Agoa: Biden revokes trade preferences for Ethiopia over Tigray violations

Tuesday November 02 2021
Joe Biden

US President Joe Biden. PHOTO | AFP


US President Joe Biden said Tuesday he was revoking key trade preferences for Ethiopia, ramping up pressure on its historic ally over rights concerns in its military campaign in restive Tigray.

In a notice to Congress, Biden said he was also terminating coup-hit Guinea and Mali from the African Growth and Opportunity Act (Agoa), the landmark 2000 pact that removed US duties on most exports from sub-Saharan Africa if they adhere to good governance and rights standards.

Ethiopia's eligibility will end as of January 1 due to "gross violations of internationally recognised human rights," Biden said.

The United States has been among the most vocal critics of Prime Minister Abiy Ahmed's conduct of a nearly year-long war in northern Ethiopia, which has featured myriad reports of massacres, mass rapes and what US Secretary of State Antony Blinken has described as "acts of ethnic cleansing."

Ethiopian officials in recent weeks have led a pressure campaign against removal from Agoa, warning of the consequences, especially over the country's manufacturing sector.

Mamo Mihretu, an adviser to Abiy, wrote in Foreign Policy magazine in October that Agoa had helped boost Ethiopia's exports to the US from $28 million in 2000 to nearly $300 million in 2020, with almost half of that total falling under Agoa.


"Ethiopia's removal from the Agoa would deal a serious blow to the welfare of millions of low-income workers at a time when Ethiopia's manufacturing industry is registering record monthly output levels," Mamo wrote.

Abiy launched the military campaign in November 2020 after attacks on the federal army by the Tigray People's Liberation Front, the dominant party in the region.

The TPLF in recent days has claimed control of two key cities and has not ruled out marching on Addis Ababa, with authorities ordering residents in the capital to register their firearms and prepare to protect their neighborhoods.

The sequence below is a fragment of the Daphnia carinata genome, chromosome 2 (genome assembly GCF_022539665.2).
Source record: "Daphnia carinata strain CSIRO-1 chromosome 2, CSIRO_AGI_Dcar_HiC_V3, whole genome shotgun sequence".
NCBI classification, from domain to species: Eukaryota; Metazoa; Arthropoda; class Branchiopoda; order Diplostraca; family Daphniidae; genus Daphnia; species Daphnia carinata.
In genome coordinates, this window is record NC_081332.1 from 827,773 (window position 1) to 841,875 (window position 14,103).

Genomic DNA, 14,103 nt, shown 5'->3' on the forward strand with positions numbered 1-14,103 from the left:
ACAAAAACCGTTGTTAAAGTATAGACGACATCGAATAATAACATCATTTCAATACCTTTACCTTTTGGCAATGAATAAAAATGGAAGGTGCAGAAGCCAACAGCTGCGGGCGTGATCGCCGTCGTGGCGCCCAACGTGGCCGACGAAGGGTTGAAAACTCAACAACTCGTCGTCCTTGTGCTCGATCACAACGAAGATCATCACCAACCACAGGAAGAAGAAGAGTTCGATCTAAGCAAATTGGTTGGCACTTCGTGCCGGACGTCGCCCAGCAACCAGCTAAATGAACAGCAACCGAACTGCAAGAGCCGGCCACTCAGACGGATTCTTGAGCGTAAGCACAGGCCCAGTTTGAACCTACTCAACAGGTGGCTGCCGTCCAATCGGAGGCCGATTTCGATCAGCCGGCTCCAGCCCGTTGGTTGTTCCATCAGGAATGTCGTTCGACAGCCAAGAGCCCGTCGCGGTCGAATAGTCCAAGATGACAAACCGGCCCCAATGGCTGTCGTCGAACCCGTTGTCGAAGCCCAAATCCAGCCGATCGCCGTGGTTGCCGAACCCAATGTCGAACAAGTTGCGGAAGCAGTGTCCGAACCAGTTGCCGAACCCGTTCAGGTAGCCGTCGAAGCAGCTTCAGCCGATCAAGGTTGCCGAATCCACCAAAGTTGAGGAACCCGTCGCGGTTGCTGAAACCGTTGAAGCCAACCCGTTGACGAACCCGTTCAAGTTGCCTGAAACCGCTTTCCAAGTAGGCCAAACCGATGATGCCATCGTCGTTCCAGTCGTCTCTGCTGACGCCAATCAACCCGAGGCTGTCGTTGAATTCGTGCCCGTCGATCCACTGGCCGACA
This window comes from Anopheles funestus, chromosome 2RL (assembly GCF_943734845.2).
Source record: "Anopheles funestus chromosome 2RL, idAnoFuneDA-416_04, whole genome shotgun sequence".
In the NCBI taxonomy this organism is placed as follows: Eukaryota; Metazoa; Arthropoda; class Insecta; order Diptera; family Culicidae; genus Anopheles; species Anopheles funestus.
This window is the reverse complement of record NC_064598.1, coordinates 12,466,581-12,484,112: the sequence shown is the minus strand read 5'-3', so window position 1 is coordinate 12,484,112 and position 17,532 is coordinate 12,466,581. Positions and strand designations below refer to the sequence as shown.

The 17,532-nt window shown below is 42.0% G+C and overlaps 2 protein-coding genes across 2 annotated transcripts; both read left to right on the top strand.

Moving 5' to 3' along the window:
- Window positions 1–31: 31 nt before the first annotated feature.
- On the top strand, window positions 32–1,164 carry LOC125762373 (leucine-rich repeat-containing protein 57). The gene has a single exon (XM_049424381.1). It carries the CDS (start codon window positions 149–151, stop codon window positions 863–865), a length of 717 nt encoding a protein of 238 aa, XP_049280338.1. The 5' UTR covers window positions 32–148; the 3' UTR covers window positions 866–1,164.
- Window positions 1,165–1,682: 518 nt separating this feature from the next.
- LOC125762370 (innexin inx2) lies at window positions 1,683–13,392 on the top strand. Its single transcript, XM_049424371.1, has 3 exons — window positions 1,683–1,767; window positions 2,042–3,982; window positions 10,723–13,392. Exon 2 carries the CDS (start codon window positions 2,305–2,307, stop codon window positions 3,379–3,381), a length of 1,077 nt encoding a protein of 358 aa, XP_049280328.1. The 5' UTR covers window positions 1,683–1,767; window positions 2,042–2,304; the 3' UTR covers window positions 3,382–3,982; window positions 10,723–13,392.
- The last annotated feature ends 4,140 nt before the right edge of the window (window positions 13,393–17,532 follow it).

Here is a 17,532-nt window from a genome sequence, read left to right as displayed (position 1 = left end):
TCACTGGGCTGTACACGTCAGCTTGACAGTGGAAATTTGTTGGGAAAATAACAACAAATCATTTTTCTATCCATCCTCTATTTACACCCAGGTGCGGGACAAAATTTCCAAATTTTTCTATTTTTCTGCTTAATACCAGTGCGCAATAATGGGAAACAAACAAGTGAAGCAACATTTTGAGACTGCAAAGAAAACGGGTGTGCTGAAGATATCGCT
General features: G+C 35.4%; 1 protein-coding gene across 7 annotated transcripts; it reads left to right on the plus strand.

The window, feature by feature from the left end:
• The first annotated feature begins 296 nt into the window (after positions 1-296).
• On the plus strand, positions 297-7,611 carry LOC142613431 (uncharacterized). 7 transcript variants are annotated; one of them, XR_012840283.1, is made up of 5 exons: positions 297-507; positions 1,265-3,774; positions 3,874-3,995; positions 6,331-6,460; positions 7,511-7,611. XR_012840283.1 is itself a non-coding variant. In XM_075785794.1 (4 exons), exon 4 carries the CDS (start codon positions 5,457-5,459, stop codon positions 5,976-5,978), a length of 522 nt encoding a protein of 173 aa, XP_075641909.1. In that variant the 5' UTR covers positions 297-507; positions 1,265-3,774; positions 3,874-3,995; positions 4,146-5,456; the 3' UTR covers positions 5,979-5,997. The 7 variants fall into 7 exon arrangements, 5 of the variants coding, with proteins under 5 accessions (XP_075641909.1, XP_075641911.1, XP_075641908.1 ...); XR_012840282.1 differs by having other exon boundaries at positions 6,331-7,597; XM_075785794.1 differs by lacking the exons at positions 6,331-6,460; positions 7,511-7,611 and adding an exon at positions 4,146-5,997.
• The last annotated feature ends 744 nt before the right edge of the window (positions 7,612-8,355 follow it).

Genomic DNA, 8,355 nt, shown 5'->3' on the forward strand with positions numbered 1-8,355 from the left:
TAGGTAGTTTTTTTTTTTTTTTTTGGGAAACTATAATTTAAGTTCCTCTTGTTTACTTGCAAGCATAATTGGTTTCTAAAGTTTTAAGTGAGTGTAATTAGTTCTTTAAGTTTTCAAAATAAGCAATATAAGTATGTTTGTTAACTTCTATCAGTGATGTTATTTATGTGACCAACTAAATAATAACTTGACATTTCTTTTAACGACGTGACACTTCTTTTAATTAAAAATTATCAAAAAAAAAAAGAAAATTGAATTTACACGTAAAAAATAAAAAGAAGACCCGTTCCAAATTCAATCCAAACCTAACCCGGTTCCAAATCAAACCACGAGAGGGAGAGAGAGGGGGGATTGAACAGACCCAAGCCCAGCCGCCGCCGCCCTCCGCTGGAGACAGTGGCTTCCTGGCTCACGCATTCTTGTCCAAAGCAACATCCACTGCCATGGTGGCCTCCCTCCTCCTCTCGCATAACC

On Tuesday the US special envoy for the Horn of Africa warned against such an advance on the Ethiopian capital.

"We oppose any TPLF move to Addis or any TPLF move to besiege Addis," Jeffrey Feltman said.

Under the TPLF-led governing coalition that preceded Abiy, Ethiopia sought to create a national network of industrial parks, counting on cheap labour to attract investment and spur what some officials pitched as an "industrial revolution."

Agoa's tax benefits give Ethiopia a major advantage over manufacturing hubs outside Africa, Zemedeneh Negatu, chairman of the US-based Fairfax Africa Fund, told a September roundtable of business leaders in Addis Ababa.

But removing those benefits even temporarily would have long-term consequences, Zemedeneh said.

"What we're trying to tell the US government is that it's not like an on-off light switch," he said, stressing that once investors leave they are unlikely to come back.
That means "the young women who work in the industries become permanently unemployed," he said.

Netsanet Sidamo, a supervisor for a garment manufacturer at the industrial park in Hawassa, in southern Ethiopia, told AFP she receives 4,000 Ethiopian birr per month (roughly $85) -- money that has helped her pay rent, support her family and pursue a university degree.

"If the company stops its operations, not only me but thousands of my colleagues will not have anywhere to go," she said.

"People can talk about many issues in this country, but what I can say is this has been beneficial for me and I hope others can be beneficiaries of this opportunity so they can change their lives."

TPLF leaders have said it is hypocritical for Abiy's government to appeal for continued support under AGOA when the war in Tigray has severely damaged industrial infrastructure in the country's northernmost region.

A top manufacturing site that exported under Agoa, Almeda Textile Factory in the Tigray city of Adwa, was looted and destroyed early in the conflict by Ethiopian and Eritrean soldiers, according to investors and witnesses.

On October 24, Ethiopia's air force hit the facility with an airstrike after officials accused the TPLF of using it to produce equipment including fake military uniforms.